DEV Community

Discussion on: Composing packages into applications?

joncalhoun profile image
Jon Calhoun • Edited on

Try this instead:

  1. Create a "top level" package. Call it catfacts or whatever else. In this define the things you need to build your app.
package catfacts

type Subscriber struct {
  Email string

// Feel free to tweak method names.
type SubscriberStore interface {
  Find(email string) (*Subscriber, error)
  Create(s *Subscriber) error
  List() ([]Subscriber, error)
  Delete(email string) error

type Sender interface {
  Send(s *Subscriber, message string) error

// In the context of your app, Sender and Retriever are probably descriptive enough. You could also call this FactStore if you want to be more consistent with the SubscriberStore.
type Retriever interface {
  Retrieve() (string, error)

Now when you want to implement Sender with say Twilio, create a package for that.

package twilio

type Sender struct {
  // ...

func (s *Sender) Send(subscriber *catfacts.Subscriber, message string) error {
  // ...

Now if you ever want to create a new sender, you just create a new package based on the impl. I just needs to implement catfacts.Sender.

Back to catfacts, you can create SendFactToSubscribers using your interfaces:

package catfacts

func SendFactToSubscribers(store SubscriberStore, retriever Retriever, sender Sender) {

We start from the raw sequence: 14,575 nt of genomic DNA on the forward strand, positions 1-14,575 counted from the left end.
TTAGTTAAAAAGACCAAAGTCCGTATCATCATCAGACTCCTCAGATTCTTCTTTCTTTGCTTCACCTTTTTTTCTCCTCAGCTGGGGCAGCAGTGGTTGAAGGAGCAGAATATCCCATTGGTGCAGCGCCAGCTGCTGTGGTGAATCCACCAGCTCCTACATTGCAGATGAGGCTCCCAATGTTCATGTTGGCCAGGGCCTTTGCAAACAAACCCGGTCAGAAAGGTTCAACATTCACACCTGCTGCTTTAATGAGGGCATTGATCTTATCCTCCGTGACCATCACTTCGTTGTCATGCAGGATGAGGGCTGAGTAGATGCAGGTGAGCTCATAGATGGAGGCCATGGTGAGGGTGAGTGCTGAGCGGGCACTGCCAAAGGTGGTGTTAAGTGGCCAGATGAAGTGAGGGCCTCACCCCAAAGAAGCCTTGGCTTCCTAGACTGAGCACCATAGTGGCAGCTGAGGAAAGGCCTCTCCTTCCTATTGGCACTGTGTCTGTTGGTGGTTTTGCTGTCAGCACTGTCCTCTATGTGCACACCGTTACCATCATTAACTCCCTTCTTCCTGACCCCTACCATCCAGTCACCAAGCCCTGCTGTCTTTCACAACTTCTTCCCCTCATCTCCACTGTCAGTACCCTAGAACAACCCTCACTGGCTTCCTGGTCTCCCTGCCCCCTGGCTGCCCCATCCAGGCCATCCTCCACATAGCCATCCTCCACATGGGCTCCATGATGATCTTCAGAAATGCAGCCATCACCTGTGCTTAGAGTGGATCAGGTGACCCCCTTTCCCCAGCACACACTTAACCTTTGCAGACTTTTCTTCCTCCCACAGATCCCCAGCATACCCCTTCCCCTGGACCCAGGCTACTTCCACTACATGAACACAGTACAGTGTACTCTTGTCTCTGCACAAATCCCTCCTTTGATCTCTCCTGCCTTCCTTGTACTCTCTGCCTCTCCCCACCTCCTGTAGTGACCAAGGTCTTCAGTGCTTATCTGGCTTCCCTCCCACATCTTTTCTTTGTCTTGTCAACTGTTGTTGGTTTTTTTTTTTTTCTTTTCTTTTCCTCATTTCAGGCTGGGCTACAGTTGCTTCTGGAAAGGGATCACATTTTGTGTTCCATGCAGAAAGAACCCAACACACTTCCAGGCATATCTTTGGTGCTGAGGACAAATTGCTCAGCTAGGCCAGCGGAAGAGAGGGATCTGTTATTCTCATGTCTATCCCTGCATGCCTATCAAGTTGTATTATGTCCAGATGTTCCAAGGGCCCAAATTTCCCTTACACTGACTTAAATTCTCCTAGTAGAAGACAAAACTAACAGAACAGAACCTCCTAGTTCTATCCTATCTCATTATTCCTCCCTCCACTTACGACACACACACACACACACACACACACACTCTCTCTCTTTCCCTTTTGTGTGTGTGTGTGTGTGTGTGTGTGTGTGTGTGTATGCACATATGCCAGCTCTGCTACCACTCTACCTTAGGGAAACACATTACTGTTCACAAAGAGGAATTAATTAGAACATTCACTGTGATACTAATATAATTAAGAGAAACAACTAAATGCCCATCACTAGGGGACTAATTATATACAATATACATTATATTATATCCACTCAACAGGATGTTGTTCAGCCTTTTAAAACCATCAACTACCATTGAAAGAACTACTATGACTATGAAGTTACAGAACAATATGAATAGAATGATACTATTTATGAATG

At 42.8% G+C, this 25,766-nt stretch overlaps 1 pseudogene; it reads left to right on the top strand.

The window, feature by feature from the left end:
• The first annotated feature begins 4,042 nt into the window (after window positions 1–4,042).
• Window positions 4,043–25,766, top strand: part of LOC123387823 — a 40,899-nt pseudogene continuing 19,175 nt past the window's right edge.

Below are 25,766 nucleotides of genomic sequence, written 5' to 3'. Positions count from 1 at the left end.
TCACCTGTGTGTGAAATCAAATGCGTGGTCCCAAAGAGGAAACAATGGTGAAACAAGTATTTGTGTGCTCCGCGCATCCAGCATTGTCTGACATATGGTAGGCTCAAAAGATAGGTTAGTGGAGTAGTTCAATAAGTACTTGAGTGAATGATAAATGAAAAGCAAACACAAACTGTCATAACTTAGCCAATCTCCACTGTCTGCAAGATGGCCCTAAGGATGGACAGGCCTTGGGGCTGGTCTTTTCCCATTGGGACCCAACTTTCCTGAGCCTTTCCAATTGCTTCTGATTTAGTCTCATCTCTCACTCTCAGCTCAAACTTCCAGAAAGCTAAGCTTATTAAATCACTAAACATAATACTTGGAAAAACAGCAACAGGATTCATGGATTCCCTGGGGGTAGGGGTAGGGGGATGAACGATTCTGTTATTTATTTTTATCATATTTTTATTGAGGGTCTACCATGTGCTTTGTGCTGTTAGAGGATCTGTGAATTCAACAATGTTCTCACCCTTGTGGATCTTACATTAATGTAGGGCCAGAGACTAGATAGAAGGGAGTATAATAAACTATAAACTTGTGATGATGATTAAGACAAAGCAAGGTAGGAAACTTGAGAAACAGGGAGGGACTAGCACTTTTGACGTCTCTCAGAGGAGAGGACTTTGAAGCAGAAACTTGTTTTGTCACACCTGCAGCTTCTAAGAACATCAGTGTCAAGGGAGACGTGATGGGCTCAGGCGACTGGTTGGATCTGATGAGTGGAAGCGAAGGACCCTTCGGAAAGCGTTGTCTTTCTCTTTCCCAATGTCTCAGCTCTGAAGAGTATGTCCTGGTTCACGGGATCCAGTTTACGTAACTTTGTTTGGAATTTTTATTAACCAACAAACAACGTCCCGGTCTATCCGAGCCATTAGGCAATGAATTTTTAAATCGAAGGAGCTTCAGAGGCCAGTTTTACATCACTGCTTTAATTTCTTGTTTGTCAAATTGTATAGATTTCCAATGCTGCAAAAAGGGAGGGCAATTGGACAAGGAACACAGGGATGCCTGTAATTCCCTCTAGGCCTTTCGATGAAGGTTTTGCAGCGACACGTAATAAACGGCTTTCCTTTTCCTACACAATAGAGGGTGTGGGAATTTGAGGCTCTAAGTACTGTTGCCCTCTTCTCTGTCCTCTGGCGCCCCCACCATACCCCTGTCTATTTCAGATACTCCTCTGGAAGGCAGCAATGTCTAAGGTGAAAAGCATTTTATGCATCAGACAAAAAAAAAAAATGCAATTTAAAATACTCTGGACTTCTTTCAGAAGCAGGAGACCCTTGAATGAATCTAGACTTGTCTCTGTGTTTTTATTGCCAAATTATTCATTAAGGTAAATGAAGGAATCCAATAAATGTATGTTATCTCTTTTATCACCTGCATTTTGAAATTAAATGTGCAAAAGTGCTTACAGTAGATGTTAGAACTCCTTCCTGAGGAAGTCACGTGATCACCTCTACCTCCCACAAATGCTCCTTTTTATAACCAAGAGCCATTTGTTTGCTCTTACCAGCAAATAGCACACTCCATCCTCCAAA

subs, _ := store.List()
  fact, _ := retriever.Retrieve()
  for _, sub := range subs {
    sender.Send(sub, fact)
  return nil

Rinse and repeat for any other impls you need - eg package sqlite might have an sqlite impl of the SubscriberStore.

This may be a good point to continue this thinking:

I also started writing about this and hope to have more examples in the future, but I'll admit this series has taken the back seat to other work lately:

There isn't a single "best way" to write apps in Go, but this approach tends to work better for me.

jsmithdenverdev profile image
Jacob Smith Author

Awesome! Thanks for such an informative response :) . I think when learning a new language it's good to try out different approaches to writing apps since like you said there is no one best way, this was a fantastic look at a way to organize code.

joncalhoun profile image
Jon Calhoun

You should definitely experiment a bit. Almost all of the pros/cons of each approach need to be learned firsthand to really sink it, and every approach doesn't fit every problem.

It can be a bit challenging with smaller apps because some of the problems (cyclical deps, etc) won't show up until an app gets to a certain size, but still worth experimenting.